Let’s just say I didn’t plan to go that route. At sixty, I was still very slim, and far more active. But yet, there was proof. I had photos.
The Genes Have It, Or Do They?
I am constantly besieged with arguments that we cannot possibly deny our genetics. That they determine our destiny, and well, we just can’t help it, so why even try?
Well, here’s the thing. There’s far too much research out now about how intention, hard work, mental focus and a great many other factors can significantly influence the Universe of US, and to not even try smacks to me of being a victim. Genes suggest. They aren’t necessarily a guarantee of anything, although there are certain things that we are handed such as eye color or hair color or male pattern baldness (thanks DAD) that plague us all.
Two books that explore this notion include Super Genes: Unlock the Astonishing Power of Your Optimum Health and Well Being by Dr. Deepak Chopra and Dr. Rudolph E. Tanzi, and The Biology of Belief, Unleashing the Power o f Consciousness, Matter and Miracles, by Dr. Bruce H. Lipton. I prefer to believe that there is a great deal I can do to influence what I got handed, and I’ve been pretty successful at it. But that doesn’t apply to everyone, because that success begins with belief. Faith. Without either, well then. I guess you’re stuck.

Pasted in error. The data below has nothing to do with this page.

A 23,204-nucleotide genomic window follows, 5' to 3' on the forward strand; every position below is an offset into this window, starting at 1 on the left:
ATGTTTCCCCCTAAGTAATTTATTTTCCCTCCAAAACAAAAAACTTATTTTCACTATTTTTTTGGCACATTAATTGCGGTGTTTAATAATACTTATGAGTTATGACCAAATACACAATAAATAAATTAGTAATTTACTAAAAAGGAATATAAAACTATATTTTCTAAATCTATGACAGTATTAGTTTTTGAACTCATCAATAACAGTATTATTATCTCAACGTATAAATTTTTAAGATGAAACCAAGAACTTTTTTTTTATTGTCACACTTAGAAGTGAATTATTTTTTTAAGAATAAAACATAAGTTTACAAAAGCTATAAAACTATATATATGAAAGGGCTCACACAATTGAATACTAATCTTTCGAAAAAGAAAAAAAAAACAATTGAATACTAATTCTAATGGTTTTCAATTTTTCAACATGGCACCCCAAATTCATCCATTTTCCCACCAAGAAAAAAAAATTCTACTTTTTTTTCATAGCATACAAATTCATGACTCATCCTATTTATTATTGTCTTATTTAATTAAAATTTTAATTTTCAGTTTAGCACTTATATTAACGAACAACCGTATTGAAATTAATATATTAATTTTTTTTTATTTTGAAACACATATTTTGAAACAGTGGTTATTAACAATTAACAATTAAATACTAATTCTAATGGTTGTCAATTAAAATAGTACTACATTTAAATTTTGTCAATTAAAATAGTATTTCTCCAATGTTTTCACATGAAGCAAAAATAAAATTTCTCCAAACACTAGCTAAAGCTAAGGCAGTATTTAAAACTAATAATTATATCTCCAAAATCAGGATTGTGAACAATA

If I were made of money I could have invested in something called Cellulaze, which runs about $3500 a leg but only lasts a year or two. Um, NO. First, I can’t speak for anyone else but I don’t possess that kind of dime, and I’d rather put in the time to do the workouts. It’s cheaper and a hell of a lot longer lasting. Besides, I get all the side health benefits of working out.
Here’s what I heartily believe: Genetics is (sic) only one small part of the cellulite puzzle; factors like diet, exercise, and maintaining a healthy weight also play a role. https://www.health.com/health/gallery/0,,20735356,00.html#cellulite-may-be-in-your-genes-0
So I did.
About a week ago I was in the gym, and doing a forward bend. I was in front of a mirror, and was able to see my butt.
At first I thought I was looking at someone else’s ass. However, that ass had my shorts on.
The cellulite had disappeared. Not a trick of the lighting. To the amusement of my lifting buddies, I inspected my rear with the kind of interest usually reserved for choosing a Porterhouse steak for dinner. One of them asked me if I had lost something, and by the way, could I use some assistance?
When I explained what I was searching for his enthusiasm waned somewhat. I was left to my inspection. Gone. All of it.
No creams, lotions, potions. No magic pills. Nada. Just steady, unending, consistent work.
What was once an ocean of moving waves was now replaced by muscle. There’s still fat back there- thank heaven- but it’s smooth.